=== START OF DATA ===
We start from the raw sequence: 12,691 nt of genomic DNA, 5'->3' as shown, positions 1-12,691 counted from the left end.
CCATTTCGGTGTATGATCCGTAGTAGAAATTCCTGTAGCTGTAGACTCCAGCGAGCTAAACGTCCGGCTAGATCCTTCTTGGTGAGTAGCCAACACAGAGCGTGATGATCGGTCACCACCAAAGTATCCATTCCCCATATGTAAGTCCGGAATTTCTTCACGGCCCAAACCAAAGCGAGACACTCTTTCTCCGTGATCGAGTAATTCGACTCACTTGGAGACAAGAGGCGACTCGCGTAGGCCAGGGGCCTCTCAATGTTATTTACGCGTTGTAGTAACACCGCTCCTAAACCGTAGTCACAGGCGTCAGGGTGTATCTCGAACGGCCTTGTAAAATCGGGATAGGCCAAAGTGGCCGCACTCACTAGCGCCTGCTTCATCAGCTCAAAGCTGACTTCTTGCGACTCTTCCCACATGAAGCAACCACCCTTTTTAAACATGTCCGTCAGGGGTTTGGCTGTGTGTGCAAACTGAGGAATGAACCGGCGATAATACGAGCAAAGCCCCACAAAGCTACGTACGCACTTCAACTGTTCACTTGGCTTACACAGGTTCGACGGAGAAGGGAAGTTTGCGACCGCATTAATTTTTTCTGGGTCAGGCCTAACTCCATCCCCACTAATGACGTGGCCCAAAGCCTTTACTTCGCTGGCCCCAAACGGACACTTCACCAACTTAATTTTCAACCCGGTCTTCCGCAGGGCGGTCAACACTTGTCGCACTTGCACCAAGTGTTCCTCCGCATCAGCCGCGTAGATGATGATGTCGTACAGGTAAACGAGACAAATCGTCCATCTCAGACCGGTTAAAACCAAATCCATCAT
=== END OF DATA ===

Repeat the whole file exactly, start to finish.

We start from the raw sequence: 12,691 nt of genomic DNA, 5'->3' as shown, positions 1-12,691 counted from the left end.
CCATTTCGGTGTATGATCCGTAGTAGAAATTCCTGTAGCTGTAGACTCCAGCGAGCTAAACGTCCGGCTAGATCCTTCTTGGTGAGTAGCCAACACAGAGCGTGATGATCGGTCACCACCAAAGTATCCATTCCCCATATGTAAGTCCGGAATTTCTTCACGGCCCAAACCAAAGCGAGACACTCTTTCTCCGTGATCGAGTAATTCGACTCACTTGGAGACAAGAGGCGACTCGCGTAGGCCAGGGGCCTCTCAATGTTATTTACGCGTTGTAGTAACACCGCTCCTAAACCGTAGTCACAGGCGTCAGGGTGTATCTCGAACGGCCTTGTAAAATCGGGATAGGCCAAAGTGGCCGCACTCACTAGCGCCTGCTTCATCAGCTCAAAGCTGACTTCTTGCGACTCTTCCCACATGAAGCAACCACCCTTTTTAAACATGTCCGTCAGGGGTTTGGCTGTGTGTGCAAACTGAGGAATGAACCGGCGATAATACGAGCAAAGCCCCACAAAGCTACGTACGCACTTCAACTGTTCACTTGGCTTACACAGGTTCGACGGAGAAGGGAAGTTTGCGACCGCATTAATTTTTTCTGGGTCAGGCCTAACTCCATCCCCACTAATGACGTGGCCCAAAGCCTTTACTTCGCTGGCCCCAAACGGACACTTCACCAACTTAATTTTCAACCCGGTCTTCCGCAGGGCGGTCAACACTTGTCGCACTTGCACCAAGTGTTCCTCCGCATCAGCCGCGTAGATGATGATGTCGTACAGGTAAACGAGACAAATCGTCCATCTCAGACCGGTTAAAACCAAATCCATCAT